The umpire Billy Bowden wanted to check for a no-ball and replays duly showed that Beer had overstepped the line. Cook was brought back. If the correct decision was reached — a good thing — it seemed ridiculous that an umpire of Bowden's experience had not noticed the no-ball when it was initially committed — a bad thing.
By his oversight, Bowden merely brought the day close when Test matches are run by slow motion replays and nobody watches. In the previous Test in Melbourne, Matt Prior had been similarly spared when Aleem Dar decided to check a no-ball bowled by Mitchell Johnson.
Cook survived intact to the close. Having already lost the transiently rampant Strauss he was also to shed Jonathan Trott soon after when the almost equally prolific No 3 played too far away from his body and was bowled off an inside edge of his bat by Mitchell Johnson.
It was Trott's first duck in 30 Test innings. Pietersen announced himself with a boundary and then crunched an extra cover drive for four off Beer's first ball in Test cricket. Welcome to the big time. As it happened, Beer responded pretty well and did not allow either batsman to dominate on a surface starting to offer a little reason for hope in spin bowlers' households.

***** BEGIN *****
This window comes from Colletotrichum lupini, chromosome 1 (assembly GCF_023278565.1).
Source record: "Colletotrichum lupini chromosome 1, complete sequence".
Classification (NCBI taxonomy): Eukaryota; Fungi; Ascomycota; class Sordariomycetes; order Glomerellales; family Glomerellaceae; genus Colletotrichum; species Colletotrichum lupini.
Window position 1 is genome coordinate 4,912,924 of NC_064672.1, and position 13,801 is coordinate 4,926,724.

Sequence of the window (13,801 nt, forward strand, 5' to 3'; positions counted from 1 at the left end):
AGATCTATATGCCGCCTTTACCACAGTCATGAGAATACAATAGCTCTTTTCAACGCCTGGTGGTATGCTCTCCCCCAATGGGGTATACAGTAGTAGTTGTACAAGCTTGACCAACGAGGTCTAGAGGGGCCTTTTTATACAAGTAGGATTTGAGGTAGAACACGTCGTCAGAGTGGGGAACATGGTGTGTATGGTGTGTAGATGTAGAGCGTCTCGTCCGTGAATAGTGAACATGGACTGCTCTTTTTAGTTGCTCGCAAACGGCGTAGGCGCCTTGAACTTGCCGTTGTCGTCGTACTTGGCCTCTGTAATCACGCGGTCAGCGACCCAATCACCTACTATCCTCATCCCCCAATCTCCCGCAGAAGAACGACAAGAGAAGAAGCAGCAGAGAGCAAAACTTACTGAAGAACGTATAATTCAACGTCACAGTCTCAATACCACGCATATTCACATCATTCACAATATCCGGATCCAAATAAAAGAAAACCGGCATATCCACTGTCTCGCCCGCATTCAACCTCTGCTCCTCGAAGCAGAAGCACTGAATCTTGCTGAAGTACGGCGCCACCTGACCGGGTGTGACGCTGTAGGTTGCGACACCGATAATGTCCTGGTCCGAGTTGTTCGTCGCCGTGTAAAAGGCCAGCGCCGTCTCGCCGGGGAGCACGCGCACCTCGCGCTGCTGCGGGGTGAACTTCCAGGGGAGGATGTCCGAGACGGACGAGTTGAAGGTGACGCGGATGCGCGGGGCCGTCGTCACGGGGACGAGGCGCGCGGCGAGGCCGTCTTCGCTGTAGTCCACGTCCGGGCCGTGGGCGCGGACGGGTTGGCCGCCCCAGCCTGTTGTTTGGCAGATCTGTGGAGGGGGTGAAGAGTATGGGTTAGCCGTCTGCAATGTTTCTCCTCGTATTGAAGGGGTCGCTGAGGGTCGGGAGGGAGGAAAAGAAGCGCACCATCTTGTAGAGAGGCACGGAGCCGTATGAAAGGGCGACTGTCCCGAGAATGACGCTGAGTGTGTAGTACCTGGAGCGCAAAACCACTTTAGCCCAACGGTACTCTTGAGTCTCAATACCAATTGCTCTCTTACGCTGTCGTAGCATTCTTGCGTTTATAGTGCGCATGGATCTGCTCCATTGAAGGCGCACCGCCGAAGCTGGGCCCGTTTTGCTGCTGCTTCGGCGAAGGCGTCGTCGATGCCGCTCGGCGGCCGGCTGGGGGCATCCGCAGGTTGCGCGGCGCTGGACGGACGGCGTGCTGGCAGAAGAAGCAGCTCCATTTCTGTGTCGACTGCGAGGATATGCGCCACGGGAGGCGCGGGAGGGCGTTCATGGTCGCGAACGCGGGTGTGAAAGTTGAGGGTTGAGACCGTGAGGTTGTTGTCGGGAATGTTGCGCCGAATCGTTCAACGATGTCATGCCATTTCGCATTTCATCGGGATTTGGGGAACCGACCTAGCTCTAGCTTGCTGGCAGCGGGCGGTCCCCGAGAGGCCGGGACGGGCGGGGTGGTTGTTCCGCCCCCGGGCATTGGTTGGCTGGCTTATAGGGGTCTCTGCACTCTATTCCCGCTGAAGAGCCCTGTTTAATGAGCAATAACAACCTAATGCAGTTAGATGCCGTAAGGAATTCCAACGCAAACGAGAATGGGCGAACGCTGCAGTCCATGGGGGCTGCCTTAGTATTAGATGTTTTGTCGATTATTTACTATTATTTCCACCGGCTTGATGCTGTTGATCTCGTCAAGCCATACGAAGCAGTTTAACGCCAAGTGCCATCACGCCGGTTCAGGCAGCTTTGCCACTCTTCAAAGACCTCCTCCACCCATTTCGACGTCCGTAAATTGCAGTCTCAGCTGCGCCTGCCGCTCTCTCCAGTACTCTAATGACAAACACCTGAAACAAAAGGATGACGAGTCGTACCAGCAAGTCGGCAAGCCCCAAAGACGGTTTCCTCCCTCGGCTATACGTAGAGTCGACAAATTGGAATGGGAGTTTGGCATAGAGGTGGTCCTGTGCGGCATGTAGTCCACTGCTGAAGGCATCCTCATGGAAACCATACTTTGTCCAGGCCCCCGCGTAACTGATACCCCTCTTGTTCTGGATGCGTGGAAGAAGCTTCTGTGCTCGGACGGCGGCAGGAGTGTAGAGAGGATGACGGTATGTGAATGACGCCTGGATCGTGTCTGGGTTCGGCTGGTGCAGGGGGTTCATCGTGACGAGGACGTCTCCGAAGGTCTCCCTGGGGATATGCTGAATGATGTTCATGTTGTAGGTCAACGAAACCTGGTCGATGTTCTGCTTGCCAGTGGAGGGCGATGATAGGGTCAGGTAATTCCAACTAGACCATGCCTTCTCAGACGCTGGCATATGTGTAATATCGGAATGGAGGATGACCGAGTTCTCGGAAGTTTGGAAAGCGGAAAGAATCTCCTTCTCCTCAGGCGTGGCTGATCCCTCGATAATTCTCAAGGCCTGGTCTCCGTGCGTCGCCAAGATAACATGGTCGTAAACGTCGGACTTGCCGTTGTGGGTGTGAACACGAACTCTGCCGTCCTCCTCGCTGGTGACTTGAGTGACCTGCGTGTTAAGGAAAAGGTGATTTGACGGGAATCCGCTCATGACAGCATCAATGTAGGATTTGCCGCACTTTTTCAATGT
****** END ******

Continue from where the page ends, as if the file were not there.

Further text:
He was to have the last word when Pietersen, with characteristic chutzpah took on Johnson's bouncer and Beer held the catch at deep square leg.
It was another untimely stroke to place in the manual of Pietersen's book of nonsensical shots, a volume that threatens to have no end.
Australia kept their vim in the field and the day was notable for Michael Clarke staking his claim to be his own man as captain. He had stipulated that when it got to decisions for the game he would be taking them, not the injured Ricky Ponting and the fact that Ponting was having surgery on his broken little finger instead of hanging round the changing rooms probably helped.
Clarke promoted Brad Haddin to number six in the batting order and asked Mitchell Johnson to open the bowling — Haddin had done the job before but he is a natural Test number seven and his promotion merely confirmed the paucity of Australia's selection.
Johnson has largely been an undercard rather than new ball bowler since his embarrassment at Lord's in 2009.
Perhaps it was good that Clarke announced in this way his intentions to be his own man (“when I said that Ricky was my mentor I meant to say he knew bugger all,” you could hear him explaining afterwards”) but neither ploy worked.
Haddin was out to the worst short of the day and Johnson was innocuous in his brief opening burst. Clarke probably felt he had to try something and at least Australia made a fist of it after losing early wickets.
Johnson made a bludgeoning fifty and a ninth wicket stand of 76 with Hilfenahus was much needed by the home side.
Jimmy Anderson finished with four wickets to bring his total for the series to 21.
Everything had come a long way since the phony war.